Sullivan has every intention of discovering joy in what she sees in nature and in her immediate ever-changing environment. Be it the tussling of overgrown grasses or commonplace weeds  – Mullum Mullum, Gorse, Blackberry, Patterson’s Curse or, local creeks and rivers bursting their dusty, dry riverbanks after a massive dump of unexpected rain. The climactic conditions are a subject. The regeneration of whatever survives from the dried cracks of nature, or the fecund road verge creates lime green habitat for who knows what living creatures – is also subject. It’s not about pretty, but about observation.

Pale Light in the Distance, 2024 and Lily Pads for Luck, 2024, are all paintings hovering on the cusp of pictorial recognition and abstraction. They are joyous landscape paintings with powerful formal art elements, held together with substantial drawing in the structural paintwork.

Shining Through, 2024, are further testimony to Sullivan’s command of an expressive painterly language. Morning Meditations, 2023 and Green Escape, 2024 continue this painterly language into a Japonoise experience of calligraphic mark-making. A confetti of delicate flicks and flickering marks, light, sketchy and rhythmic. No surprise, Sullivan dances to music while painting – it’s a physical action.

It is Sullivan’s intention to uplift the viewer by elevating the mundane to a higher level.

“My father was troubled by my use of the Nescafe jar to hold the flowers in my still lives. It wasn’t beautiful. To me it was beautiful. The abstract shapes of letters, colours and patterns on the label and the shape and screw top of the jar held as much attraction as any vessel. The vitality of paint bounces of each shape as reactions to each other allowing a freedom from representation of the object.”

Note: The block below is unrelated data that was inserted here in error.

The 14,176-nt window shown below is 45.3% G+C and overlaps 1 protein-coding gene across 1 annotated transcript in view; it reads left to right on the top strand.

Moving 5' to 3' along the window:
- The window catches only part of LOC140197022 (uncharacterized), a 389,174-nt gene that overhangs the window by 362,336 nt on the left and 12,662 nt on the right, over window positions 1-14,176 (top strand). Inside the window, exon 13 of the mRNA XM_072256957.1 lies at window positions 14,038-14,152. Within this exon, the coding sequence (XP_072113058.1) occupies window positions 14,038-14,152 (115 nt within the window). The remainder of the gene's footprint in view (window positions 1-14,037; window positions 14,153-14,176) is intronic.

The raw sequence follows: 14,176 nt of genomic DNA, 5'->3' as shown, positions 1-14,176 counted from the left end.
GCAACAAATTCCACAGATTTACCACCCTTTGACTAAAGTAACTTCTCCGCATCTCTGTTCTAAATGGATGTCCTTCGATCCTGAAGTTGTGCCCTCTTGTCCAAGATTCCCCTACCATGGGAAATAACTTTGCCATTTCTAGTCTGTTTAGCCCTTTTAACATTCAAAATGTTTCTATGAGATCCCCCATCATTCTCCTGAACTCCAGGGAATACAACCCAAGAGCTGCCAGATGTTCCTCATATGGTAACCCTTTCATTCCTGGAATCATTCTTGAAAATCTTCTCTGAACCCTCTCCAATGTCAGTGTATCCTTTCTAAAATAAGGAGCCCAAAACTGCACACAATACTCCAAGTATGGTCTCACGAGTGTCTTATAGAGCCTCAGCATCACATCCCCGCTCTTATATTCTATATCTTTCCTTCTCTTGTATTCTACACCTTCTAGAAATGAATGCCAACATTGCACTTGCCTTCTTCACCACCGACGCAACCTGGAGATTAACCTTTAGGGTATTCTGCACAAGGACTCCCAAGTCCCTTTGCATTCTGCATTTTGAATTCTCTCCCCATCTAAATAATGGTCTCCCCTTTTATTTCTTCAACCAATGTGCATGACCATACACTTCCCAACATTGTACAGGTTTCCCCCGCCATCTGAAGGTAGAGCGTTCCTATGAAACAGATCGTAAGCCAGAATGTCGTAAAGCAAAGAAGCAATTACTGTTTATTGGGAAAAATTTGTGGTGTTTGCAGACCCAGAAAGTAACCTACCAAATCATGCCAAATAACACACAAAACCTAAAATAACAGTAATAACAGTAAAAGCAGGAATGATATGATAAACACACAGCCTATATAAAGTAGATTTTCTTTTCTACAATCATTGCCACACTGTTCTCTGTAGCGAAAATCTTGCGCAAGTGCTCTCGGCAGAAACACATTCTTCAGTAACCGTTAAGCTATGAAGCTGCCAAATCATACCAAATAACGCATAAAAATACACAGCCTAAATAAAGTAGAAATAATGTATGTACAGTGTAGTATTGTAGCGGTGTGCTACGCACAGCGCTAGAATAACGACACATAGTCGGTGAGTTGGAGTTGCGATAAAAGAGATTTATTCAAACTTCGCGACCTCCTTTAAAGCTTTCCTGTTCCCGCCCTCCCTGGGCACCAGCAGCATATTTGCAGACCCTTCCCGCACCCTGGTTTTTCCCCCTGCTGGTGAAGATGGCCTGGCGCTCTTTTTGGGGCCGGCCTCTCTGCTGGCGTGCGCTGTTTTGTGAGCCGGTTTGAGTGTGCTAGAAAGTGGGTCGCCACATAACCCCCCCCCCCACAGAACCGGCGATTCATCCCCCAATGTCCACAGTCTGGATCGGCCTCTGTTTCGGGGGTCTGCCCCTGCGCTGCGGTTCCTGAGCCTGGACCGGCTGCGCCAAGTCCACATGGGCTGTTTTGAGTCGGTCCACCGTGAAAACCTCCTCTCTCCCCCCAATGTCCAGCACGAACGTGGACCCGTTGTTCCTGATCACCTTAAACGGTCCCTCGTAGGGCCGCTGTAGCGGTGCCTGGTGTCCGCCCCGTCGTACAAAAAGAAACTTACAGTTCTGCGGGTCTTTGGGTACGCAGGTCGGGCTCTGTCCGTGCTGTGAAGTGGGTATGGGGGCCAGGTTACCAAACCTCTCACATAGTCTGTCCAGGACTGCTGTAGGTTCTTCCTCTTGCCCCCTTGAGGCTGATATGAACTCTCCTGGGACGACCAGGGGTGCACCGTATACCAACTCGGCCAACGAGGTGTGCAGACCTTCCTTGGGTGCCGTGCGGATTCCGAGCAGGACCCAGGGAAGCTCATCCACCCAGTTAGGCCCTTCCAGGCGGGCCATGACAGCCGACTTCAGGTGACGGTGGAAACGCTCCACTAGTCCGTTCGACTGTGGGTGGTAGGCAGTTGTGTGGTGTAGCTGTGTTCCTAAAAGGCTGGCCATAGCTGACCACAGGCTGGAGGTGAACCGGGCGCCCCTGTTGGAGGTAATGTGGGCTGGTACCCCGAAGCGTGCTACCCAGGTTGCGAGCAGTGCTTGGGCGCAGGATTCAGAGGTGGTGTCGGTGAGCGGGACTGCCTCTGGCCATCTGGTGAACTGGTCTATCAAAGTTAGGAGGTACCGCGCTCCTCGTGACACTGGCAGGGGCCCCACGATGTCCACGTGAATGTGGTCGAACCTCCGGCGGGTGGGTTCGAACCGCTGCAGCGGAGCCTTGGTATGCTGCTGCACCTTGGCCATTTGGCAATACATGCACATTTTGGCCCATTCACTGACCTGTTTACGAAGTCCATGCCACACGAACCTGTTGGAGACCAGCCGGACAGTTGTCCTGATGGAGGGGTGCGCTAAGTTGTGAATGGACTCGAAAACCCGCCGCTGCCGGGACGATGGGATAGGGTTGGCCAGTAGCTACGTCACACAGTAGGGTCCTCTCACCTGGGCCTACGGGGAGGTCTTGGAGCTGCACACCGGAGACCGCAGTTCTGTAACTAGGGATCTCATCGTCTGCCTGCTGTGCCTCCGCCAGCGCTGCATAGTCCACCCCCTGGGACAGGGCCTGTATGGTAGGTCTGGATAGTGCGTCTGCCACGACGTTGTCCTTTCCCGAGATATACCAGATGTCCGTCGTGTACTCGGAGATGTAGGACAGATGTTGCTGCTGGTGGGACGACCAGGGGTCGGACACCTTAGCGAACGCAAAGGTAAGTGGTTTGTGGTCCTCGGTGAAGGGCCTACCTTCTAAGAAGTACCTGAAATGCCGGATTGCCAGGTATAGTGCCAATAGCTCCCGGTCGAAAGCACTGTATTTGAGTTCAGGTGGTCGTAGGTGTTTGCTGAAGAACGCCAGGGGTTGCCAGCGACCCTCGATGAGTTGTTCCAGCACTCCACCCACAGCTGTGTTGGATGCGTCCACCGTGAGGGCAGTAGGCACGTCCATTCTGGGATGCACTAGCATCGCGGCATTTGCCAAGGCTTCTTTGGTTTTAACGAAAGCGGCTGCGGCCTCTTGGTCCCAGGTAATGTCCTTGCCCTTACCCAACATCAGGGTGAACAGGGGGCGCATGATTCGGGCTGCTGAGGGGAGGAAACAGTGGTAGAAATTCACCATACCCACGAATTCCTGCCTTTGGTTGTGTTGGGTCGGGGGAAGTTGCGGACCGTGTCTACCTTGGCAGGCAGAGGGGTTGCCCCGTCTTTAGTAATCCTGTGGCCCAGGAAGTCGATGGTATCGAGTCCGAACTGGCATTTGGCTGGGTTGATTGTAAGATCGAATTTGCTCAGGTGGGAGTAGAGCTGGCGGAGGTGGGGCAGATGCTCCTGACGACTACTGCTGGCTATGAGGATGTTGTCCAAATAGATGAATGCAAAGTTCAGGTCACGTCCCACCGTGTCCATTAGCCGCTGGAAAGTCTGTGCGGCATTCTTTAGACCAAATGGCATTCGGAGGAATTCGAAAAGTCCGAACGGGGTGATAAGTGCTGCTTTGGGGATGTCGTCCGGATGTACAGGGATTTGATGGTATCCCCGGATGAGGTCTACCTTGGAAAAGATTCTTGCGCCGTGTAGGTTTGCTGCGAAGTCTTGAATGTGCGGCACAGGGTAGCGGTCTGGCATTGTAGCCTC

In Light within the Dark, 2023 and Story 1, 2024 we are viewing from the vantage point of an ant. Earth and water elements are the dominant forces. An obscured high horizon line and scratchy grasses cloud the vista – we read these paintings as if we were lying down on the ground and looking up and glimpsing through. One senses a primal connection with the earth and this affinity with strong nature, is revisited in Sullivan’s current paintings.

Sullivan is primarily an oil painter and works on solid gesso-primed boards. The approach is quite deliberate and fast, blocking in with acrylic and then building up with oil paint. There is a vigorous sketchy drawn quality to her mark-making. Sometimes the rhythm of the lines explodes as an all-over repeat dynamic pattern. Of her methodology, the artist says, “she will sit on the ground for hours to get into the rhythm of building up layers and layers, often working from all four sides of the picture plane.” This method of working allows a certain freedom to get into an unconscious meditative rhythm until she is ready to formalise and resolve the image. Unlike classic studio easel painters, Sullivan does not step back to see the work, preferring to stay face-to-face and up close until much later in the process of making a painting.

Sullivan employs photographs as a reference to aid composition, insisting that the camera helps her to get a better depth of field.

Not a slave to nature, the artist makes immersive painterly works, drawing on memory and a deep bank of feelings, leading to compelling, poetic and intimate depictions of nature.

Michael Wolfe with Robert Maclaurin at the launch. Photo by Jeff Gardner.